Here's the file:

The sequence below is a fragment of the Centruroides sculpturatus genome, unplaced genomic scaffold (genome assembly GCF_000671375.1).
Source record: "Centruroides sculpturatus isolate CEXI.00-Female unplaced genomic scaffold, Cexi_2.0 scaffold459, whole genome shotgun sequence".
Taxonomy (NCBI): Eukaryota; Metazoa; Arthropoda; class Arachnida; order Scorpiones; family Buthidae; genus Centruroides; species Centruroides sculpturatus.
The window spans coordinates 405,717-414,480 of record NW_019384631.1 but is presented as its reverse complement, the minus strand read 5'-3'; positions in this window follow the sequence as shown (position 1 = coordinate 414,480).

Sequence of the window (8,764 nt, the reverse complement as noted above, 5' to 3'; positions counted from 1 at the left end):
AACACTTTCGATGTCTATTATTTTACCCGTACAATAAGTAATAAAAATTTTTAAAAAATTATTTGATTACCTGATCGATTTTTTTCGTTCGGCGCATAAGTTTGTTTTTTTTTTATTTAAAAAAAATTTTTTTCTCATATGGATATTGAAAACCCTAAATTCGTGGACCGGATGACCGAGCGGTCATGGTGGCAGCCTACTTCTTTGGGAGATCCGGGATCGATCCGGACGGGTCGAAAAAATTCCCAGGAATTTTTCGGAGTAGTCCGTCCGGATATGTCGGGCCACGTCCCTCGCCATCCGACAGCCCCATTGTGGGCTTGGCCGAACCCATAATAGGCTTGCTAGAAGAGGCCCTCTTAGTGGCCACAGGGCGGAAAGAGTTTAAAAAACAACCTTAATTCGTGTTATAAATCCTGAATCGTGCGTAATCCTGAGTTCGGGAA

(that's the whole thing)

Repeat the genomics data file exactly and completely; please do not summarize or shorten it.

The sequence below is a fragment of the Centruroides sculpturatus genome, unplaced genomic scaffold (genome assembly GCF_000671375.1).
Source record: "Centruroides sculpturatus isolate CEXI.00-Female unplaced genomic scaffold, Cexi_2.0 scaffold459, whole genome shotgun sequence".
Taxonomy (NCBI): Eukaryota; Metazoa; Arthropoda; class Arachnida; order Scorpiones; family Buthidae; genus Centruroides; species Centruroides sculpturatus.
The window spans coordinates 405,717-414,480 of record NW_019384631.1 but is presented as its reverse complement, the minus strand read 5'-3'; positions in this window follow the sequence as shown (position 1 = coordinate 414,480).

Sequence of the window (8,764 nt, the reverse complement as noted above, 5' to 3'; positions counted from 1 at the left end):
AACACTTTCGATGTCTATTATTTTACCCGTACAATAAGTAATAAAAATTTTTAAAAAATTATTTGATTACCTGATCGATTTTTTTCGTTCGGCGCATAAGTTTGTTTTTTTTTTATTTAAAAAAAATTTTTTTCTCATATGGATATTGAAAACCCTAAATTCGTGGACCGGATGACCGAGCGGTCATGGTGGCAGCCTACTTCTTTGGGAGATCCGGGATCGATCCGGACGGGTCGAAAAAATTCCCAGGAATTTTTCGGAGTAGTCCGTCCGGATATGTCGGGCCACGTCCCTCGCCATCCGACAGCCCCATTGTGGGCTTGGCCGAACCCATAATAGGCTTGCTAGAAGAGGCCCTCTTAGTGGCCACAGGGCGGAAAGAGTTTAAAAAACAACCTTAATTCGTGTTATAAATCCTGAATCGTGCGTAATCCTGAGTTCGGGAA